One hundred years ago the European world was on the brink of war. The many alliances and conflicts were readying themselves to be executed. The continent had existed too long with many unresolved issues, and only a small incident was required to ignite the hailstorm. The war that was due to be over by Christmas of that year, lasted for four years, resulted in a terrible loss of life, and created geo-political changes which we are still living with today.
The Arab Spring seemed to create a different type of chaos, and the future is unclear as to where peace will come from. This ”revolution” did not deliver the wishes of the people in the way that the “fall of the Berlin Wall” did for many in Eastern Europe/Soviet bloc cuntries. The main exception is for the Armenians in the Republic, as well as Artsakh. The legacies of the post-First World War mayhem still haunt this region.
One hundred years ago many Armenians fled the Genocide perpetrated by the Young Turks of the failing Ottoman Empire; many fled to Syria as a safe haven. For most of the last 50 years Syria has been considered by the West as a rogue-state, one that harboured and sponsored terrorism and so in our psyche we see Syria as something of a pariah. So when the rebellion started during the Arab Spring the media presentation of this situation was that the “rebels” were representing the “voice of the people”, and the Assad regime deserved to be ousted. That would satisfy our simplistic understanding of the situation in Syria.
I have spoken to a number of people, in London, and in Armenia who have given me a completely different perspective and one which breaks the rules of normal conflicts. Most conflicts usually have a simple binary status – good vs bad ; us vs them. This is not the case in Syria. A natural inclination to support the “rebels” has mutated, into a nightmare alternative where the “rebels” in Syria, are also considered “terrorists” by the West. Also countries which are not natural allies find themselves, notionally, on the “same side”. Now that the rhetoric has been overtaken by action, the reality of this situation is stark for many people.
Clarity and facts are in short-supply during a war, and anyone declaring that they know the total situation is undoubtedly being disingenuous. However we do know that Assad, and his father before him, presided over an ethnically diverse country which, whilst predominantly Muslim ( Shia/Alawite, and Sunni) also had a significant population (~10%) of Christians ( many denominations including Armenian – The population of Armenians in Syria is greater than that in Artsakh). We also know that the aim of the “rebels/terrorists” is to create an Islamic state which would make life very difficult for the indigenous Christian population. Whilst Armenians already live in an Iranian Islamic state, the relationship between the 2 peoples is much more historical, and they share similar ethnicity. The expectation would be that if Assad falls then the Government will be headed by a group implementing more orthodox Muslim principles, and that will mean there will be no place for Christian worship, and therefore Christians, in Syria.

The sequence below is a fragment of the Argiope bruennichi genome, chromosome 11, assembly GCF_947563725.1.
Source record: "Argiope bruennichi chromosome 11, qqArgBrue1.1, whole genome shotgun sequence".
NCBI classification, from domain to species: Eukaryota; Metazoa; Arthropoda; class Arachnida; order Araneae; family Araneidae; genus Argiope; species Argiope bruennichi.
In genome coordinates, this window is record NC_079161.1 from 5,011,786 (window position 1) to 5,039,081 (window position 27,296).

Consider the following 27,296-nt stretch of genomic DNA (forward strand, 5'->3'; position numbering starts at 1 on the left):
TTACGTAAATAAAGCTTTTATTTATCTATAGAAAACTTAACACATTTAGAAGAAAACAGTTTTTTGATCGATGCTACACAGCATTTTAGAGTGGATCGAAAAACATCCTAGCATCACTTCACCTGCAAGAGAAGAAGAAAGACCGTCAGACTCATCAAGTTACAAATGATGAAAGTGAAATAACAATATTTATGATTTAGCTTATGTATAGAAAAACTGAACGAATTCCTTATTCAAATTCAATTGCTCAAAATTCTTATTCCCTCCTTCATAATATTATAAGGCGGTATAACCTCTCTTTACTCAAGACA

Currently Assad has few friends, however those that he does have are influential, and key players, namely Russia, China and Iran, as well as Hizbullah in Lebanon. However the opposition which consists of the US/UK/Europe/Israel/Arab states as well as the “rebel/terrorists” including Al-Qaeda are an “un-holy alliance” of allies and enemies. Whether Assad used chemical weapons or not is difficult to tell for all parties, and Russia is not convinced. Assad is vehement that he was not responsible, and no evidence has been made public to prove it. To launch a military attack as a punitive measure is a curious form of mature foreign policy, and it will inflame the conflict and not help to resolve it.
The opportunity exists for John Kerry (Secretary of State – US) and Sergei Lavrov (Foreign Minister – Russia) to be statesmanlike, leaders, and peacemongers and to work in the interests of all of the people of the region, and not for the few people in power, or those aspiring to be in power. The coming days and weeks will be critical for many in the region but especially for the Christians and Armenians in Syria – they have to hope that the political tide will turn to a pro-Assad-like future.
Despite his surname, Lavrov is born of an Armenian father, and a Georgian mother. If he is a true Armenian he will be very aware of the situation facing his compatriots in Syria, can the same be said of Kerry?